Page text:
Sunday, January 17, 2010

What's in *Your* Binlog?

Over the last couple of months I have run into a number of replication problems where I needed to run reports on MySQL binlogs to understand what sort of updates servers were processing as well as to compute peak and average throughput.   It seems that not even Maatkit has a simple tool to report on binlog contents, so I wrote a quick Perl script called analyze-binlog.pl to summary output from mysqlbinlog, which is the standard tool to dump binlogs to text. 

The script operates as a filter with the following syntax:
Usage: ./binlog-analyze.pl [-h] [-q] [-v]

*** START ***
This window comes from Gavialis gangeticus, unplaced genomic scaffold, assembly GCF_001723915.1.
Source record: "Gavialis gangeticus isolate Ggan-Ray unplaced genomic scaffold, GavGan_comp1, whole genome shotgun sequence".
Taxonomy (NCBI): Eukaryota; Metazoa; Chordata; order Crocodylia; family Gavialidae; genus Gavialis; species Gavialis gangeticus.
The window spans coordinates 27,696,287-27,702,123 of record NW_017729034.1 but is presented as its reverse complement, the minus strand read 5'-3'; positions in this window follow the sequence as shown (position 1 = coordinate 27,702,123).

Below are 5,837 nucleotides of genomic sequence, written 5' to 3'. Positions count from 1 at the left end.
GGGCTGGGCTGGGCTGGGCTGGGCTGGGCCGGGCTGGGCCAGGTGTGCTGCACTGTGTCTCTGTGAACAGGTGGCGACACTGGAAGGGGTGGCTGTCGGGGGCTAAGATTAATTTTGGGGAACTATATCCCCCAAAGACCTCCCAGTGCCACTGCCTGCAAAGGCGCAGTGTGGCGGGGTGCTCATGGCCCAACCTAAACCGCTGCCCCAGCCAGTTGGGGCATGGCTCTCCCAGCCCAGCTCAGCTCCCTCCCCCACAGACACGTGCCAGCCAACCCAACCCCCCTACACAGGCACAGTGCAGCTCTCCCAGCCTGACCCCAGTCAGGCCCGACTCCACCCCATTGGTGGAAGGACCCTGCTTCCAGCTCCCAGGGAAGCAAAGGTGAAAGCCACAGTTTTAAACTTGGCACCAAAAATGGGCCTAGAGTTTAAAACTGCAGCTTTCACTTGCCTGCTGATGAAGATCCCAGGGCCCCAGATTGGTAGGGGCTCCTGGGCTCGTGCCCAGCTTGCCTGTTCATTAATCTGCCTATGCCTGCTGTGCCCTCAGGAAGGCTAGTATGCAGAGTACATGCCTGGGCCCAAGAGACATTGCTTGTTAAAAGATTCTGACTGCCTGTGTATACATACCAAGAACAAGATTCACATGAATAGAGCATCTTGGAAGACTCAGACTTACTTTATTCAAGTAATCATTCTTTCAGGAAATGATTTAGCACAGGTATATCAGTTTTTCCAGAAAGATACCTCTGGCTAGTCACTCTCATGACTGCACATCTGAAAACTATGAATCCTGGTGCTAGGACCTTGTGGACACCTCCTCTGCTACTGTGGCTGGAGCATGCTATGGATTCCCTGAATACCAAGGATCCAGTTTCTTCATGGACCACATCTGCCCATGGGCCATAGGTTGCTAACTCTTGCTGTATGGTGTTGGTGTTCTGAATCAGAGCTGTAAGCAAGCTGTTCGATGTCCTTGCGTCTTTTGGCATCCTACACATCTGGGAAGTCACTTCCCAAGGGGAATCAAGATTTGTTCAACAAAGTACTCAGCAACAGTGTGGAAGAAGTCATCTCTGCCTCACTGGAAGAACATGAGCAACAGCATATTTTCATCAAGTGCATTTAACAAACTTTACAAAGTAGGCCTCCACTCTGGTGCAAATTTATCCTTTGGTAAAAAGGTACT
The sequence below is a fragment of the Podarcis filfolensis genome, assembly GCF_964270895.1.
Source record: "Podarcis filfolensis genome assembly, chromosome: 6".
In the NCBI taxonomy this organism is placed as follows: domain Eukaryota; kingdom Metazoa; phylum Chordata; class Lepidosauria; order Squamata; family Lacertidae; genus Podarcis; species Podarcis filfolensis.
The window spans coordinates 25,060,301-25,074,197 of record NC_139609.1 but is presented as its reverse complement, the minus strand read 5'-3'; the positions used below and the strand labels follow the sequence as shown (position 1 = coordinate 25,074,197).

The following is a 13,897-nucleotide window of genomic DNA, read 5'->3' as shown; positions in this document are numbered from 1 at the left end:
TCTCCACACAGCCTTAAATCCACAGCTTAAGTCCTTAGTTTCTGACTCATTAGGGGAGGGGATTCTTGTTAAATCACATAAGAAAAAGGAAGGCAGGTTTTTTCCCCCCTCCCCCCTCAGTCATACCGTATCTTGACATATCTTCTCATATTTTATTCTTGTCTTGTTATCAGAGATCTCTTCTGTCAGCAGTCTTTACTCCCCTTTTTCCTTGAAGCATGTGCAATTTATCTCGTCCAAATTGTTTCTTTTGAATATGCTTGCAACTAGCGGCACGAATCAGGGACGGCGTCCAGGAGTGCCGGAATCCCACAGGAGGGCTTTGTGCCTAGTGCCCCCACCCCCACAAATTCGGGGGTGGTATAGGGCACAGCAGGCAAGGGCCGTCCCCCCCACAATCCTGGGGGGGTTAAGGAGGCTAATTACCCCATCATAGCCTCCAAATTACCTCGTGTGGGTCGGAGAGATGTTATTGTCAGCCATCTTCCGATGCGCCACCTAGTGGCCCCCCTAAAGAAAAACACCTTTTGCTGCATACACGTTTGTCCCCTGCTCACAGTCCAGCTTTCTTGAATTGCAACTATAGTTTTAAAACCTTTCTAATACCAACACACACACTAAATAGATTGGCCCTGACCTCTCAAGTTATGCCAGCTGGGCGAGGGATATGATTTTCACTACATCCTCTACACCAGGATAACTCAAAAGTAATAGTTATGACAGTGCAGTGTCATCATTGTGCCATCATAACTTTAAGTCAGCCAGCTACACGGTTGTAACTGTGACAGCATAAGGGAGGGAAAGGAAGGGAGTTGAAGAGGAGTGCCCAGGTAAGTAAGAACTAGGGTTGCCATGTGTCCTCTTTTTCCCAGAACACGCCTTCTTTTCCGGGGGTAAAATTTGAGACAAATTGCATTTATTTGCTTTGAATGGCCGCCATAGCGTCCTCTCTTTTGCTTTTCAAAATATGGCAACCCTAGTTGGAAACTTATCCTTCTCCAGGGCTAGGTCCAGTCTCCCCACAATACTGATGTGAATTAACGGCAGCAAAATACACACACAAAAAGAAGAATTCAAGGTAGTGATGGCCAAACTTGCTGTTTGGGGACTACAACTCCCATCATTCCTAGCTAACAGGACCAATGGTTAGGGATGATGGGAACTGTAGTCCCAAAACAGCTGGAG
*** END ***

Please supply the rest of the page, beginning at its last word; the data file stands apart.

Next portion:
Options:
  -h : Print help
  -q : Suppress excess output
  -v : Print verbosely for debugging
To get a report, you just run mysqlbinlog on a binlog file and pipe the results into analyze-binlog.pl.  Here is typical invocation and output.  The -q option keeps the output as short as possible.
$ mysqlbinlog /var/lib/mysql/mysql-bin.001430 | ./binlog-analyze.pl -q
===================================
| SUMMARY INFORMATION             |
===================================
Server Version    : 5.0.89
Binlog Version    : 4
Duration          : 1:03:37 (3817s)

===================================
| SUMMARY STATISTICS              |
===================================
Lines Read        :        17212685
Events            :         3106006
Bytes             :      1073741952
Queries           :         2235077
Xacts             :          817575
Max. Events/Second:            5871.00
Max. Bytes/Second :         1990077.00
Max. Event Bytes  :          524339
Avg. Events/Second:             813.73